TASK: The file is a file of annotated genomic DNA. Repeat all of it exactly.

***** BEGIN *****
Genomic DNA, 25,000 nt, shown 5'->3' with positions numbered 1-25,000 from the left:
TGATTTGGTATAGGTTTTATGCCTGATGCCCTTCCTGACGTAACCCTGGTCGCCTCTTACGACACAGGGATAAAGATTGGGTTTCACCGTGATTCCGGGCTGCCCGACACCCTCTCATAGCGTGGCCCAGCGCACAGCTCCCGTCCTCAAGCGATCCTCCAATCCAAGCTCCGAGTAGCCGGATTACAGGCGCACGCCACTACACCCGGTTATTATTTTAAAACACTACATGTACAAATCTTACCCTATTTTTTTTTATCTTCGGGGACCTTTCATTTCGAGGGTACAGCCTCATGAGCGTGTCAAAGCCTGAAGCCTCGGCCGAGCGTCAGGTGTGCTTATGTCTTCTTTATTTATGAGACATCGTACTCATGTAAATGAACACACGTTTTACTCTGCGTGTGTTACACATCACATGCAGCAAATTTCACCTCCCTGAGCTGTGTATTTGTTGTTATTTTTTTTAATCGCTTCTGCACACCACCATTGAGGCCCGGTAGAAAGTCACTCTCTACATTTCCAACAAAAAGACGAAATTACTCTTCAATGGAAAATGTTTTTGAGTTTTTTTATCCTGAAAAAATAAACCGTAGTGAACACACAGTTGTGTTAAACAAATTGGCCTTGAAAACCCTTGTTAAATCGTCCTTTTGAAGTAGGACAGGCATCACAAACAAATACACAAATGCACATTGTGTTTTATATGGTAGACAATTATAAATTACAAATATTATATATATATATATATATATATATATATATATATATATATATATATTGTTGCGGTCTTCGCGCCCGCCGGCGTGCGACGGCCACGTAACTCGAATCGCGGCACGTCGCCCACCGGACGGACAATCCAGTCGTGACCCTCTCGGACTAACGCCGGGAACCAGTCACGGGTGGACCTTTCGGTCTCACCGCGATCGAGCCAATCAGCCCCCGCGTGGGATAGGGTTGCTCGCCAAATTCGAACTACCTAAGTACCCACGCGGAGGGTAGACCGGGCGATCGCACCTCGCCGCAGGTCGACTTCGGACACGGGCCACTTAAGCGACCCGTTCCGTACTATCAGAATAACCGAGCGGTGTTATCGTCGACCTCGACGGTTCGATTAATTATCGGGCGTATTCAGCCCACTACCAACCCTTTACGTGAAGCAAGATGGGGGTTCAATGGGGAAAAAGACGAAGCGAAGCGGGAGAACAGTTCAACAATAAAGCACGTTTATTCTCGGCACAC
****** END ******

Genomic DNA, 25,000 nt, shown 5'->3' with positions numbered 1-25,000 from the left:
TGATTTGGTATAGGTTTTATGCCTGATGCCCTTCCTGACGTAACCCTGGTCGCCTCTTACGACACAGGGATAAAGATTGGGTTTCACCGTGATTCCGGGCTGCCCGACACCCTCTCATAGCGTGGCCCAGCGCACAGCTCCCGTCCTCAAGCGATCCTCCAATCCAAGCTCCGAGTAGCCGGATTACAGGCGCACGCCACTACACCCGGTTATTATTTTAAAACACTACATGTACAAATCTTACCCTATTTTTTTTTATCTTCGGGGACCTTTCATTTCGAGGGTACAGCCTCATGAGCGTGTCAAAGCCTGAAGCCTCGGCCGAGCGTCAGGTGTGCTTATGTCTTCTTTATTTATGAGACATCGTACTCATGTAAATGAACACACGTTTTACTCTGCGTGTGTTACACATCACATGCAGCAAATTTCACCTCCCTGAGCTGTGTATTTGTTGTTATTTTTTTTAATCGCTTCTGCACACCACCATTGAGGCCCGGTAGAAAGTCACTCTCTACATTTCCAACAAAAAGACGAAATTACTCTTCAATGGAAAATGTTTTTGAGTTTTTTTATCCTGAAAAAATAAACCGTAGTGAACACACAGTTGTGTTAAACAAATTGGCCTTGAAAACCCTTGTTAAATCGTCCTTTTGAAGTAGGACAGGCATCACAAACAAATACACAAATGCACATTGTGTTTTATATGGTAGACAATTATAAATTACAAATATTATATATATATATATATATATATATATATATATATATATATATATATTGTTGCGGTCTTCGCGCCCGCCGGCGTGCGACGGCCACGTAACTCGAATCGCGGCACGTCGCCCACCGGACGGACAATCCAGTCGTGACCCTCTCGGACTAACGCCGGGAACCAGTCACGGGTGGACCTTTCGGTCTCACCGCGATCGAGCCAATCAGCCCCCGCGTGGGATAGGGTTGCTCGCCAAATTCGAACTACCTAAGTACCCACGCGGAGGGTAGACCGGGCGATCGCACCTCGCCGCAGGTCGACTTCGGACACGGGCCACTTAAGCGACCCGTTCCGTACTATCAGAATAACCGAGCGGTGTTATCGTCGACCTCGACGGTTCGATTAATTATCGGGCGTATTCAGCCCACTACCAACCCTTTACGTGAAGCAAGATGGGGGTTCAATGGGGAAAAAGACGAAGCGAAGCGGGAGAACAGTTCAACAATAAAGCACGTTTATTCTCGGCACAC